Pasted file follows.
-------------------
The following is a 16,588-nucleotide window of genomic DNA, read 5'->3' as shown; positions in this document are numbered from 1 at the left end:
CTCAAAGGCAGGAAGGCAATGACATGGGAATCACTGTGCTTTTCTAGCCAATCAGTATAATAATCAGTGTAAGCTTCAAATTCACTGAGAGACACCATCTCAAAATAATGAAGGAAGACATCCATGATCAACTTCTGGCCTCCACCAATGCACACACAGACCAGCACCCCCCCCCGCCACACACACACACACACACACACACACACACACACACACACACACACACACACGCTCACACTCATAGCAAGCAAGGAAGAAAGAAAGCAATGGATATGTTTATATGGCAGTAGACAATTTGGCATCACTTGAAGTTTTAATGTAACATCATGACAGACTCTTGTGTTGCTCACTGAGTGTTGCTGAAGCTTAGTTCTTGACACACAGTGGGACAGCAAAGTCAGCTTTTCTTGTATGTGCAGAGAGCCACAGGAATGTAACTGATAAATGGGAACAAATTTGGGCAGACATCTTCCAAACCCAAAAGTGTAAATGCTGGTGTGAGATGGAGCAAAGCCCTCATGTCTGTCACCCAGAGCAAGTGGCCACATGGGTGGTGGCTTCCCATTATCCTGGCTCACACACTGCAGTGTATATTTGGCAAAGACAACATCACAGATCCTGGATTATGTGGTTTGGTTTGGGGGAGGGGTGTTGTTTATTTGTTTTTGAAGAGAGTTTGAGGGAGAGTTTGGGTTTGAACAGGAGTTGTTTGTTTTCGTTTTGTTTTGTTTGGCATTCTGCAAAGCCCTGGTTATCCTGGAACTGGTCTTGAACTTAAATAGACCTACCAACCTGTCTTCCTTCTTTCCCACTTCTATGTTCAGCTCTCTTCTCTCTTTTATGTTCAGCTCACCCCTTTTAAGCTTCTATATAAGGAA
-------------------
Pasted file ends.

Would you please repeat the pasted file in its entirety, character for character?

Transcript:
The following is a 16,588-nucleotide window of genomic DNA, read 5'->3' as shown; positions in this document are numbered from 1 at the left end:
CTCAAAGGCAGGAAGGCAATGACATGGGAATCACTGTGCTTTTCTAGCCAATCAGTATAATAATCAGTGTAAGCTTCAAATTCACTGAGAGACACCATCTCAAAATAATGAAGGAAGACATCCATGATCAACTTCTGGCCTCCACCAATGCACACACAGACCAGCACCCCCCCCCGCCACACACACACACACACACACACACACACACACACACACACACACACACACACGCTCACACTCATAGCAAGCAAGGAAGAAAGAAAGCAATGGATATGTTTATATGGCAGTAGACAATTTGGCATCACTTGAAGTTTTAATGTAACATCATGACAGACTCTTGTGTTGCTCACTGAGTGTTGCTGAAGCTTAGTTCTTGACACACAGTGGGACAGCAAAGTCAGCTTTTCTTGTATGTGCAGAGAGCCACAGGAATGTAACTGATAAATGGGAACAAATTTGGGCAGACATCTTCCAAACCCAAAAGTGTAAATGCTGGTGTGAGATGGAGCAAAGCCCTCATGTCTGTCACCCAGAGCAAGTGGCCACATGGGTGGTGGCTTCCCATTATCCTGGCTCACACACTGCAGTGTATATTTGGCAAAGACAACATCACAGATCCTGGATTATGTGGTTTGGTTTGGGGGAGGGGTGTTGTTTATTTGTTTTTGAAGAGAGTTTGAGGGAGAGTTTGGGTTTGAACAGGAGTTGTTTGTTTTCGTTTTGTTTTGTTTGGCATTCTGCAAAGCCCTGGTTATCCTGGAACTGGTCTTGAACTTAAATAGACCTACCAACCTGTCTTCCTTCTTTCCCACTTCTATGTTCAGCTCTCTTCTCTCTTTTATGTTCAGCTCACCCCTTTTAAGCTTCTATATAAGGAA